Title:
Glass-body-heating apparatus and production method of optical fiber preform incorporaing the apparatus
Kind Code:
A1


Abstract:
An apparatus can heat a glass body with high efficiency, and a method incorporating the apparatus produces an optical fiber preform. The apparatus has (a) a heating element that has a nearly cylindrical shape and that heats a glass body inserted into the heating element and (b) an infrared reflector that is placed at a position next to each of the openings of the heating element, that surrounds the glass body together with the heating element, and that has an inner surface having a spectral emissivity of at most 0.70 in a wavelength range of 4 to 12 μm.



Inventors:
Nakanishi, Tetsuya (Kanagawa, JP)
Onishi, Masashi (Kanagawa, JP)
Sasaki, Takashi (Kanagawa, JP)
Hirano, Masaaki (Kanagawa, JP)
Taira, Nobuyuki (Kanagawa, JP)
Application Number:
11/176676
Publication Date:
01/26/2006
Filing Date:
07/08/2005
Primary Class:
Other Classes:
65/419, 65/425, 65/426, 65/427, 65/417
International Classes:
C03B37/029
View Patent Images:



Primary Examiner:
NGUYEN, PHU HOANG
Attorney, Agent or Firm:
MCDERMOTT WILL & EMERY LLP (WASHINGTON, DC, US)
Claims:
What is claimed is:

1. An apparatus for heating a glass body, the apparatus comprising: (a) a heating element that: (a1) has a nearly cylindrical shape; and (a2) heats a glass body inserted into the heating element; and (c) an infrared reflector that: (b1) is placed at a position next to each of the openings of the heating element; (b2) surrounds the glass body together with the heating element; and (b3) has an inner surface having a spectral emissivity of at most 0.70 in a wavelength range of 4 to 12 μm.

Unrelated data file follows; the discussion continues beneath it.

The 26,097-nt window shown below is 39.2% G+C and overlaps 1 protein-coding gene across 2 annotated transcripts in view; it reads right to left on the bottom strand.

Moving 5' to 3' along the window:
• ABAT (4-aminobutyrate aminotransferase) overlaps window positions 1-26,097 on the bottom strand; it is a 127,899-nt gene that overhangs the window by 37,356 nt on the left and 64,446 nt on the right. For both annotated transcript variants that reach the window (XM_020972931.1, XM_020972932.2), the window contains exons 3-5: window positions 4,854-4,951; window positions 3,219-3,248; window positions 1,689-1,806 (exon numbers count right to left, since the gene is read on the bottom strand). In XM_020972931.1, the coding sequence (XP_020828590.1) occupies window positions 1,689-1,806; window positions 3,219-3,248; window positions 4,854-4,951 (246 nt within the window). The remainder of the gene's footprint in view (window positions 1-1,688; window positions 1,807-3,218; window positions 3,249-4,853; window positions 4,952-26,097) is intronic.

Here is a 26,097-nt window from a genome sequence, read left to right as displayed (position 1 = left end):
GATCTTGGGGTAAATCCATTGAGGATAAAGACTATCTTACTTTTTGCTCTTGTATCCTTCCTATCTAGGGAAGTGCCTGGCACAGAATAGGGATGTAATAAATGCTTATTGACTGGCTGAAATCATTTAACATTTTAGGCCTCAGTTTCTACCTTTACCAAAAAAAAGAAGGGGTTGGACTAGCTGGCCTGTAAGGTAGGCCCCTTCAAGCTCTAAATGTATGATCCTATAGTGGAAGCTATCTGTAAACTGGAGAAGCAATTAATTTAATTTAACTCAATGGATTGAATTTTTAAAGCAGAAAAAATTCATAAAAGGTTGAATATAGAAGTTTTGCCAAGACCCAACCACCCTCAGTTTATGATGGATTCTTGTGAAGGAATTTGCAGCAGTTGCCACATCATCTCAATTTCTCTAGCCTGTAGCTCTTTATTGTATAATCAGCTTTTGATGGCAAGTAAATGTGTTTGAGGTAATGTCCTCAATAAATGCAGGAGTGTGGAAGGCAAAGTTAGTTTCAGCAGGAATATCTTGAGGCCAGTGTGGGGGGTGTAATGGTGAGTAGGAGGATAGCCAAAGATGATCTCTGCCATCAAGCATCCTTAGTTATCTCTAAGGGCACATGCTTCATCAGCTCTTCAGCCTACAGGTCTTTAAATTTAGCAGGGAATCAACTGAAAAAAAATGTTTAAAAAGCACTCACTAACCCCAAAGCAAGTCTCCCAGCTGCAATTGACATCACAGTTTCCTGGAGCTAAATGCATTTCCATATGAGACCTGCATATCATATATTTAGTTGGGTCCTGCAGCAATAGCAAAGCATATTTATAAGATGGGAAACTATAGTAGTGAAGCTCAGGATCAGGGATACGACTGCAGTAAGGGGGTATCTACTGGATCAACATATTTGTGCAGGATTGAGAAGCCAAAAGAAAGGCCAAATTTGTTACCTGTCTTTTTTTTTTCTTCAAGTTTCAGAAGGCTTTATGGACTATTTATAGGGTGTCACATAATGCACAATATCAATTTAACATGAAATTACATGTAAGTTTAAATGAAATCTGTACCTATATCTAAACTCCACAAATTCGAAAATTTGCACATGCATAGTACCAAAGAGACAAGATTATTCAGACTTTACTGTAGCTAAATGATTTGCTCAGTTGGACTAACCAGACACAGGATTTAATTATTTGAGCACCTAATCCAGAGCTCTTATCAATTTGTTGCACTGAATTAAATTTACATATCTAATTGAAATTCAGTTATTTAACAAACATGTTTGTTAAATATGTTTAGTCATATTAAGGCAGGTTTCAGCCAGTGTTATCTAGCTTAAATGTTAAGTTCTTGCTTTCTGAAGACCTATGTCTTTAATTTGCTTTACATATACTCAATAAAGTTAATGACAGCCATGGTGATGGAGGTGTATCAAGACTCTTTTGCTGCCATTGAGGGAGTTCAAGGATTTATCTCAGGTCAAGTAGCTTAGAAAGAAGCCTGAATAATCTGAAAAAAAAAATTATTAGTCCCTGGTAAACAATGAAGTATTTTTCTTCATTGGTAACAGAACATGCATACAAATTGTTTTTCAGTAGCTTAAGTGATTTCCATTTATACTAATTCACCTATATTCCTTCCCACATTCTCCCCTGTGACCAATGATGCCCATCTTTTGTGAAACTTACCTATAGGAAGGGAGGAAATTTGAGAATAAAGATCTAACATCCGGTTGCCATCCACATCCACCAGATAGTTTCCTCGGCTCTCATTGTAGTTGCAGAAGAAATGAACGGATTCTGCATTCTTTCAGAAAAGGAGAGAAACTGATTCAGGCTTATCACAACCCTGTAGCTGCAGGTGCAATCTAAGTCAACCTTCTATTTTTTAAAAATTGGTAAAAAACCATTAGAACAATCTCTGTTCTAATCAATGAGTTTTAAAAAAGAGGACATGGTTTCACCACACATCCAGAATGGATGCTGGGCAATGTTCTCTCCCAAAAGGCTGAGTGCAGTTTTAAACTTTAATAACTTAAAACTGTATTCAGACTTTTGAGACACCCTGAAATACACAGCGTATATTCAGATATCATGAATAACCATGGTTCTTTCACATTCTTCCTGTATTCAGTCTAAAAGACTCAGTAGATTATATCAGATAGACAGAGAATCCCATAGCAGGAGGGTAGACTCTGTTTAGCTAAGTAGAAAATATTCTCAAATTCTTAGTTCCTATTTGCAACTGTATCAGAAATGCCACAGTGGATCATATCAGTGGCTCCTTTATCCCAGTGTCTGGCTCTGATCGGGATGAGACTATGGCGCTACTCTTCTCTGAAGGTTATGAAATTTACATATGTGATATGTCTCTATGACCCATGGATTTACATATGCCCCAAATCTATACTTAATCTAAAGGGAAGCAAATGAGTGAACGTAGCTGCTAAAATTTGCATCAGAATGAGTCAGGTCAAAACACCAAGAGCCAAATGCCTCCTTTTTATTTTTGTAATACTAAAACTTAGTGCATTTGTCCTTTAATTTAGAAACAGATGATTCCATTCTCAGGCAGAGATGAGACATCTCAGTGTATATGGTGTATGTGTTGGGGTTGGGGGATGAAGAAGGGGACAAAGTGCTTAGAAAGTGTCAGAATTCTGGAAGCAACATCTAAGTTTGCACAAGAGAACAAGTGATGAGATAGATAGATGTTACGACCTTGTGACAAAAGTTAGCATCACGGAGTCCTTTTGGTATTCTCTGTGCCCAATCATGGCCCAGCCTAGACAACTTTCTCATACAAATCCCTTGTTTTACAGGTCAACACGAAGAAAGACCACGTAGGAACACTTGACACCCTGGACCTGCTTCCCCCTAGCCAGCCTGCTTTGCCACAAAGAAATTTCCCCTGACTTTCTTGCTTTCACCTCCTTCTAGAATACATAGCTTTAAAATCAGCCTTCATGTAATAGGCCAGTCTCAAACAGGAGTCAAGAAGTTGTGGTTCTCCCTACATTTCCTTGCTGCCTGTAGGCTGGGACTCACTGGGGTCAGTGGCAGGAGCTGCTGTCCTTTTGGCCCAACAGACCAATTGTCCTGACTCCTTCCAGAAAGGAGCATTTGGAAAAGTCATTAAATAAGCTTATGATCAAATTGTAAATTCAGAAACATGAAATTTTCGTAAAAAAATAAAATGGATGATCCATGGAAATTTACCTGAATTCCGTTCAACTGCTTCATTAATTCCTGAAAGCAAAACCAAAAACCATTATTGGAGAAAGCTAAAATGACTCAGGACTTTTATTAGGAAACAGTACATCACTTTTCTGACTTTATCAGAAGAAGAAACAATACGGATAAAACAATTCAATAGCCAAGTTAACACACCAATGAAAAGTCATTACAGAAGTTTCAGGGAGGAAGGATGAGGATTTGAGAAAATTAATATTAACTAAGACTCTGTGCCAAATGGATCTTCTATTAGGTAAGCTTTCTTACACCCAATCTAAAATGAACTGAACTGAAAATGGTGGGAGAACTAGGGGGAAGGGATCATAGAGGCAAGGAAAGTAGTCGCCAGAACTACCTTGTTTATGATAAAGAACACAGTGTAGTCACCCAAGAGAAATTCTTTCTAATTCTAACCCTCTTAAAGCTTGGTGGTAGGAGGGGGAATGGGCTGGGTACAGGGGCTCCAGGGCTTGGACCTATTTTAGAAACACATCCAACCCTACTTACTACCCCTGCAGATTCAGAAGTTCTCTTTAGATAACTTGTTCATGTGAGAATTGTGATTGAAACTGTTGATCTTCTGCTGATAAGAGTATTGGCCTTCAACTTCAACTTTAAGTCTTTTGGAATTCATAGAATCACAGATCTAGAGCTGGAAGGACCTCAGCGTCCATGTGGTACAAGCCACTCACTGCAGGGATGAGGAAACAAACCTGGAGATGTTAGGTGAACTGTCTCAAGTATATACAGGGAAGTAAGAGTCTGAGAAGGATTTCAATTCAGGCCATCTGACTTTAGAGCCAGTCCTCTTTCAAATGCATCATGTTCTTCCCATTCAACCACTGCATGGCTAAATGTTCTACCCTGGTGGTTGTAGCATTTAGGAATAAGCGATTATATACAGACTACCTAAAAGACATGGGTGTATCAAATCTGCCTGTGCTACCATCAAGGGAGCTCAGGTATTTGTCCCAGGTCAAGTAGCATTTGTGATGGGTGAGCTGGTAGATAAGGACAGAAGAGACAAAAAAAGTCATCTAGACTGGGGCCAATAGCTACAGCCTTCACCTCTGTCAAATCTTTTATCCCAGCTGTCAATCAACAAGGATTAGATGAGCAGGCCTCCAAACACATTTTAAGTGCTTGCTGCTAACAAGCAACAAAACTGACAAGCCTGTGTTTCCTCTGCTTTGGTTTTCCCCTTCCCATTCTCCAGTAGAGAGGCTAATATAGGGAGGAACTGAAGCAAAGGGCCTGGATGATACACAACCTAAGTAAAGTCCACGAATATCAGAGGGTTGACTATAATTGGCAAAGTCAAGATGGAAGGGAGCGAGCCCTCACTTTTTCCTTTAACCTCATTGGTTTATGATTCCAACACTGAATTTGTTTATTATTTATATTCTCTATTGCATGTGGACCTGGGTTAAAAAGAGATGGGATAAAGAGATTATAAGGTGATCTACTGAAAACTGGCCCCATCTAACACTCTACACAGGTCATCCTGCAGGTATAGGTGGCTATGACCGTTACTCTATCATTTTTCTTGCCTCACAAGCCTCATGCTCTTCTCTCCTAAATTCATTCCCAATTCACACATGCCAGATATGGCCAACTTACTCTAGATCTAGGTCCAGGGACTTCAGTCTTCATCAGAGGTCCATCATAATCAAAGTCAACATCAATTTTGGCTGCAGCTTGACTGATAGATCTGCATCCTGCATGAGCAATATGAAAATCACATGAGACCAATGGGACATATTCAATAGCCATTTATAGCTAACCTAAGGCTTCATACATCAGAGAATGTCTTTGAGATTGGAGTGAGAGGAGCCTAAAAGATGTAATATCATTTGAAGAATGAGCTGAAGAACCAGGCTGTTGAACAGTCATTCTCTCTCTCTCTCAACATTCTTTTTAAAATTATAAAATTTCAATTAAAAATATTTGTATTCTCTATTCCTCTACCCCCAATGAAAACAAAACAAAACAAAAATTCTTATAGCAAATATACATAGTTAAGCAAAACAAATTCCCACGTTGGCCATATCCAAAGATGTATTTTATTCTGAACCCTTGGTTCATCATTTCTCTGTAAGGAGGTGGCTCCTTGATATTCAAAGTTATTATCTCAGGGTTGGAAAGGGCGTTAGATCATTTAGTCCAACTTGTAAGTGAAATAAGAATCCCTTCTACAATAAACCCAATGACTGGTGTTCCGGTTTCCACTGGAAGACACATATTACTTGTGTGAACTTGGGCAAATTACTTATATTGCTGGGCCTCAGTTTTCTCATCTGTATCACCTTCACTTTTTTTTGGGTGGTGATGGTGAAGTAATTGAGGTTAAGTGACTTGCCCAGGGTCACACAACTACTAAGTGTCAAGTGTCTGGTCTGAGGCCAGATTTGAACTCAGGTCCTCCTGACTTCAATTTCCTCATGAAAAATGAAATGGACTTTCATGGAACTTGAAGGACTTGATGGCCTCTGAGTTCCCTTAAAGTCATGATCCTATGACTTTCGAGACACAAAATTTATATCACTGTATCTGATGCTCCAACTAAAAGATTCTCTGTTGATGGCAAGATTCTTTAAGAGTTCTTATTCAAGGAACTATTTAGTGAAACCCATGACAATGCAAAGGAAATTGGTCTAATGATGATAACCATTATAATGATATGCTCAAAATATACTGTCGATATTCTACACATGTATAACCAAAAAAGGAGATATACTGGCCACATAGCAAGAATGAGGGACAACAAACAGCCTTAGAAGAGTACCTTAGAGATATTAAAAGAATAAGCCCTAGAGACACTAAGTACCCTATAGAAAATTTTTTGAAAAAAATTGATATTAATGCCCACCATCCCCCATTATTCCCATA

2. An apparatus for heating a glass body as defined by claim 1, wherein the heating element has an inner surface having a spectral emissivity of at least 0.80 in 30 percent or more of a wavelength range of 4 to 12 μm.

3. An apparatus for heating a glass body as defined by claim 2, wherein the heating element has an inner surface having a spectral emissivity of at least 0.90 in 30 percent or more of a wavelength range of 4 to 12 μm.

4. An apparatus for heating a glass body as defined by claim 1, wherein the inner surface of the infrared reflector is formed by a paraboloid whose focal point lies at the inside of the heating element.